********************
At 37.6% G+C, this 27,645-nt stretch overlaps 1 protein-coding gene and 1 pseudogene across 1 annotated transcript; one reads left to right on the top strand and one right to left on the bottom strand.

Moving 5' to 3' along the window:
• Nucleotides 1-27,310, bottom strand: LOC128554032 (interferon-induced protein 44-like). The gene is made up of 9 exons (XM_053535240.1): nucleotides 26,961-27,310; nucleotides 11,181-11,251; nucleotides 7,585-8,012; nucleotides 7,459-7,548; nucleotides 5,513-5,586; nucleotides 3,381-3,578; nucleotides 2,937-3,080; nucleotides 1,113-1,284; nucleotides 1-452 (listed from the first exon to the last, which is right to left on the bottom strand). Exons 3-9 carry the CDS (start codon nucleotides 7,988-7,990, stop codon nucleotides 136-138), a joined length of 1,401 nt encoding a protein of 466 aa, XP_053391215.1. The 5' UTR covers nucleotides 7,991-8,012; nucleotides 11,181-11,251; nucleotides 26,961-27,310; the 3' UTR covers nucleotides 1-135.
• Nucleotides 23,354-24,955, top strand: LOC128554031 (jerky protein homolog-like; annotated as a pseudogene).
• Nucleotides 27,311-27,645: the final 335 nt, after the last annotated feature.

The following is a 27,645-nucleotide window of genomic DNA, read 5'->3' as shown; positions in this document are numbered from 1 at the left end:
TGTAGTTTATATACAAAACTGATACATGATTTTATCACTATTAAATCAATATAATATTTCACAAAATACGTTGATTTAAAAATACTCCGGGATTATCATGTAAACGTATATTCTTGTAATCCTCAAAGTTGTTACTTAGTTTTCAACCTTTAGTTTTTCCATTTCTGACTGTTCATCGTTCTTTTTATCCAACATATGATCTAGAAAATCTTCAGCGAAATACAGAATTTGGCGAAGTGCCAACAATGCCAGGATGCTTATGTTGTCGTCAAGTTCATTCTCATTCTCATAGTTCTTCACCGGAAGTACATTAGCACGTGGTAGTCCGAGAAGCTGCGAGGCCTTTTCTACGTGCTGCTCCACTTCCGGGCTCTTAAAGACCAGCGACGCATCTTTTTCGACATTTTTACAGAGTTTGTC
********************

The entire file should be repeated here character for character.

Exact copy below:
At 37.6% G+C, this 27,645-nt stretch overlaps 1 protein-coding gene and 1 pseudogene across 1 annotated transcript; one reads left to right on the top strand and one right to left on the bottom strand.

Moving 5' to 3' along the window:
• Nucleotides 1-27,310, bottom strand: LOC128554032 (interferon-induced protein 44-like). The gene is made up of 9 exons (XM_053535240.1): nucleotides 26,961-27,310; nucleotides 11,181-11,251; nucleotides 7,585-8,012; nucleotides 7,459-7,548; nucleotides 5,513-5,586; nucleotides 3,381-3,578; nucleotides 2,937-3,080; nucleotides 1,113-1,284; nucleotides 1-452 (listed from the first exon to the last, which is right to left on the bottom strand). Exons 3-9 carry the CDS (start codon nucleotides 7,988-7,990, stop codon nucleotides 136-138), a joined length of 1,401 nt encoding a protein of 466 aa, XP_053391215.1. The 5' UTR covers nucleotides 7,991-8,012; nucleotides 11,181-11,251; nucleotides 26,961-27,310; the 3' UTR covers nucleotides 1-135.
• Nucleotides 23,354-24,955, top strand: LOC128554031 (jerky protein homolog-like; annotated as a pseudogene).
• Nucleotides 27,311-27,645: the final 335 nt, after the last annotated feature.

The following is a 27,645-nucleotide window of genomic DNA, read 5'->3' as shown; positions in this document are numbered from 1 at the left end:
TGTAGTTTATATACAAAACTGATACATGATTTTATCACTATTAAATCAATATAATATTTCACAAAATACGTTGATTTAAAAATACTCCGGGATTATCATGTAAACGTATATTCTTGTAATCCTCAAAGTTGTTACTTAGTTTTCAACCTTTAGTTTTTCCATTTCTGACTGTTCATCGTTCTTTTTATCCAACATATGATCTAGAAAATCTTCAGCGAAATACAGAATTTGGCGAAGTGCCAACAATGCCAGGATGCTTATGTTGTCGTCAAGTTCATTCTCATTCTCATAGTTCTTCACCGGAAGTACATTAGCACGTGGTAGTCCGAGAAGCTGCGAGGCCTTTTCTACGTGCTGCTCCACTTCCGGGCTCTTAAAGACCAGCGACGCATCTTTTTCGACATTTTTACAGAGTTTGTC